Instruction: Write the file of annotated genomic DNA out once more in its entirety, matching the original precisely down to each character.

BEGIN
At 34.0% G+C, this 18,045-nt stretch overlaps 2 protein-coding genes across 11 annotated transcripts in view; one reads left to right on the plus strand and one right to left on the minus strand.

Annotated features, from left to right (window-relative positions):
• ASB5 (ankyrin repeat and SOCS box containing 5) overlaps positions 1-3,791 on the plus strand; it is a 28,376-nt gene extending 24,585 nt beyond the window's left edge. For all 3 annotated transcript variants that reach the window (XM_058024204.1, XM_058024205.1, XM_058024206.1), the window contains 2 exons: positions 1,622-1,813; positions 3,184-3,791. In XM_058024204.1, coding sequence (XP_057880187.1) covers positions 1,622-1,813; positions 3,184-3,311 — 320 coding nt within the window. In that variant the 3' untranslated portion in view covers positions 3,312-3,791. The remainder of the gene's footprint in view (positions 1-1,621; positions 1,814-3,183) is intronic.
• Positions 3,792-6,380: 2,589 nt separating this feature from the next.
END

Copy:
At 34.0% G+C, this 18,045-nt stretch overlaps 2 protein-coding genes across 11 annotated transcripts in view; one reads left to right on the plus strand and one right to left on the minus strand.

Annotated features, from left to right (window-relative positions):
• ASB5 (ankyrin repeat and SOCS box containing 5) overlaps positions 1-3,791 on the plus strand; it is a 28,376-nt gene extending 24,585 nt beyond the window's left edge. For all 3 annotated transcript variants that reach the window (XM_058024204.1, XM_058024205.1, XM_058024206.1), the window contains 2 exons: positions 1,622-1,813; positions 3,184-3,791. In XM_058024204.1, coding sequence (XP_057880187.1) covers positions 1,622-1,813; positions 3,184-3,311 — 320 coding nt within the window. In that variant the 3' untranslated portion in view covers positions 3,312-3,791. The remainder of the gene's footprint in view (positions 1-1,621; positions 1,814-3,183) is intronic.
• Positions 3,792-6,380: 2,589 nt separating this feature from the next.